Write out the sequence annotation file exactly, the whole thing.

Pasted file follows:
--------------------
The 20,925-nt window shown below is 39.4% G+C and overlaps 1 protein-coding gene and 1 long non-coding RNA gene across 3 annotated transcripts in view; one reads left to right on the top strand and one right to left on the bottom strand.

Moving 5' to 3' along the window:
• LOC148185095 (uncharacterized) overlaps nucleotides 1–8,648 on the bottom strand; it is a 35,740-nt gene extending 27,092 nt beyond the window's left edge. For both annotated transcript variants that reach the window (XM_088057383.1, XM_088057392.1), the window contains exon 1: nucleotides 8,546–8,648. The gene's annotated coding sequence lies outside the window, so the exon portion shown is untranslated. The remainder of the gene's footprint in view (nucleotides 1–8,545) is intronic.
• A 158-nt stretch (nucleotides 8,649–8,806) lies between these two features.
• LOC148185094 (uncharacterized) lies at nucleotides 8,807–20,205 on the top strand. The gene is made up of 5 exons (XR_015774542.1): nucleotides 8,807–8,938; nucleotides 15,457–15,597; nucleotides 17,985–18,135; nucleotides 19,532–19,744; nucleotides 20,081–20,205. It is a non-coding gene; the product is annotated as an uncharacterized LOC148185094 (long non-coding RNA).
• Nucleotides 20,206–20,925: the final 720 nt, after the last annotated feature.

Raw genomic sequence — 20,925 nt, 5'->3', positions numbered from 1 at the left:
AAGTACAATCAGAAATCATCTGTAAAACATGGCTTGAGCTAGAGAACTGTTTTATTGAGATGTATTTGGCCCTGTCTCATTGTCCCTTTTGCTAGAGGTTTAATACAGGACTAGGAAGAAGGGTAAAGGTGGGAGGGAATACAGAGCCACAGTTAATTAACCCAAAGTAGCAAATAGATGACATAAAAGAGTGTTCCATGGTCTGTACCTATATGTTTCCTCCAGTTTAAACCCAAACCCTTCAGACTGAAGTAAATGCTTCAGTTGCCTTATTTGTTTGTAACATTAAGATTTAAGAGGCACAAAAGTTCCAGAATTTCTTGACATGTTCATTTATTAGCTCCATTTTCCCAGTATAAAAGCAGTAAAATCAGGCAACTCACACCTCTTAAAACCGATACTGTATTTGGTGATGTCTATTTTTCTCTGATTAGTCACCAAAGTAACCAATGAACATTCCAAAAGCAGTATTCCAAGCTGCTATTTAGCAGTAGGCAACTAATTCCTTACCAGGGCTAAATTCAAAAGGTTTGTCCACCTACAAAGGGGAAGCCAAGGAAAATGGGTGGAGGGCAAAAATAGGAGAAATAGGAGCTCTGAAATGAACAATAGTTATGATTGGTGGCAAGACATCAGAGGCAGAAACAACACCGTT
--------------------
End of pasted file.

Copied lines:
The 20,925-nt window shown below is 39.4% G+C and overlaps 1 protein-coding gene and 1 long non-coding RNA gene across 3 annotated transcripts in view; one reads left to right on the top strand and one right to left on the bottom strand.

Moving 5' to 3' along the window:
• LOC148185095 (uncharacterized) overlaps nucleotides 1–8,648 on the bottom strand; it is a 35,740-nt gene extending 27,092 nt beyond the window's left edge. For both annotated transcript variants that reach the window (XM_088057383.1, XM_088057392.1), the window contains exon 1: nucleotides 8,546–8,648. The gene's annotated coding sequence lies outside the window, so the exon portion shown is untranslated. The remainder of the gene's footprint in view (nucleotides 1–8,545) is intronic.
• A 158-nt stretch (nucleotides 8,649–8,806) lies between these two features.
• LOC148185094 (uncharacterized) lies at nucleotides 8,807–20,205 on the top strand. The gene is made up of 5 exons (XR_015774542.1): nucleotides 8,807–8,938; nucleotides 15,457–15,597; nucleotides 17,985–18,135; nucleotides 19,532–19,744; nucleotides 20,081–20,205. It is a non-coding gene; the product is annotated as an uncharacterized LOC148185094 (long non-coding RNA).
• Nucleotides 20,206–20,925: the final 720 nt, after the last annotated feature.

Raw genomic sequence — 20,925 nt, 5'->3', positions numbered from 1 at the left:
AAGTACAATCAGAAATCATCTGTAAAACATGGCTTGAGCTAGAGAACTGTTTTATTGAGATGTATTTGGCCCTGTCTCATTGTCCCTTTTGCTAGAGGTTTAATACAGGACTAGGAAGAAGGGTAAAGGTGGGAGGGAATACAGAGCCACAGTTAATTAACCCAAAGTAGCAAATAGATGACATAAAAGAGTGTTCCATGGTCTGTACCTATATGTTTCCTCCAGTTTAAACCCAAACCCTTCAGACTGAAGTAAATGCTTCAGTTGCCTTATTTGTTTGTAACATTAAGATTTAAGAGGCACAAAAGTTCCAGAATTTCTTGACATGTTCATTTATTAGCTCCATTTTCCCAGTATAAAAGCAGTAAAATCAGGCAACTCACACCTCTTAAAACCGATACTGTATTTGGTGATGTCTATTTTTCTCTGATTAGTCACCAAAGTAACCAATGAACATTCCAAAAGCAGTATTCCAAGCTGCTATTTAGCAGTAGGCAACTAATTCCTTACCAGGGCTAAATTCAAAAGGTTTGTCCACCTACAAAGGGGAAGCCAAGGAAAATGGGTGGAGGGCAAAAATAGGAGAAATAGGAGCTCTGAAATGAACAATAGTTATGATTGGTGGCAAGACATCAGAGGCAGAAACAACACCGTT